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In physics, a fluid is a substance that continually deforms (flows) under an applied shear stress. Fluids are a subset of the phases of matter and include liquids, gases, plasmas, and to some extent, plastic solids. Fluids are substances that have zero shear modulus, or, in simpler terms, a fluid is a substance which cannot resist any shear force applied to it.

Although the term "fluid" includes both the liquid and gas phases, in common usage, "fluid" is often used as a synonym for "liquid", with no implication that gas could also be present. For example, "brake fluid" is hydraulic oil and will not perform its required incompressible function if there is gas in it. This colloquial usage of the term is also common in medicine and in nutrition ("take plenty of fluids").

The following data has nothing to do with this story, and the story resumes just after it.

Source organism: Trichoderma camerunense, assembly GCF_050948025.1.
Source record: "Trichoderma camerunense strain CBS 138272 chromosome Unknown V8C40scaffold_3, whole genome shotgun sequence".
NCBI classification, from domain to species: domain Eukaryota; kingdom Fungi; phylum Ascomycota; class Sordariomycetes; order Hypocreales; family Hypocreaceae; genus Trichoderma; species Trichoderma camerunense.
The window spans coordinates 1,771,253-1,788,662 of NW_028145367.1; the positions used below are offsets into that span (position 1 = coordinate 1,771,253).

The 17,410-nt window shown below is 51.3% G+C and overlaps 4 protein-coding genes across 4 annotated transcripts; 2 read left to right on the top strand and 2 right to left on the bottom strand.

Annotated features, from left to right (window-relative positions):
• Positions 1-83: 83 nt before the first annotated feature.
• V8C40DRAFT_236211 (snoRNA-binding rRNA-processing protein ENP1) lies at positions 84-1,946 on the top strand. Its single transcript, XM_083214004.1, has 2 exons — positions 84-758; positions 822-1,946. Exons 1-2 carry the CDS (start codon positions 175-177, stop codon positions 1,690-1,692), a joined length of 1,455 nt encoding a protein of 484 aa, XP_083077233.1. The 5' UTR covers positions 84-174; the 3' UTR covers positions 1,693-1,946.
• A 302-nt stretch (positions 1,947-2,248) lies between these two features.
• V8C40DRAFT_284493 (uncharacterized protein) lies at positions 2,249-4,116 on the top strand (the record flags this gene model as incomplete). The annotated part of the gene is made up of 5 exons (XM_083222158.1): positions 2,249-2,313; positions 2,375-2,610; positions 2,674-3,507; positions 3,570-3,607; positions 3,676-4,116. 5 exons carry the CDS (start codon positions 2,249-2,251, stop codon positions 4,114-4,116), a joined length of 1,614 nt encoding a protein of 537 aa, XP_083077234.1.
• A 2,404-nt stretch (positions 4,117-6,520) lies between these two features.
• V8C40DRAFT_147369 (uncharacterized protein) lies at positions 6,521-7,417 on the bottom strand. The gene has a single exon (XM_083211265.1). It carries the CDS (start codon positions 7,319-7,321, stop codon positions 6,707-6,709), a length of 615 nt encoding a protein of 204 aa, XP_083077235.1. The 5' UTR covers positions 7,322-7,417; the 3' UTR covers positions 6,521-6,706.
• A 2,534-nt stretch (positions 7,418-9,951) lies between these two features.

Liquids form a free surface (that is, a surface not created by the container) while gases do not. The distinction between solids and fluid is not entirely obvious. The distinction is made by evaluating the viscosity of the substance. Silly Putty can be considered to behave like a solid or a fluid, depending on the time period over which it is observed. It is best described as a viscoelastic fluid. There are many examples of substances proving difficult to classify. A particularly interesting one is pitch, as demonstrated in the pitch drop experiment currently running at the University of Queensland.

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  • Fluids at Rest: Crash Course Physics #14
  • What are Properties of Fluids
  • Fluid Mechanics for IIT-JEE Physics | CBSE Class 11 XI | Video Lecture in Hindi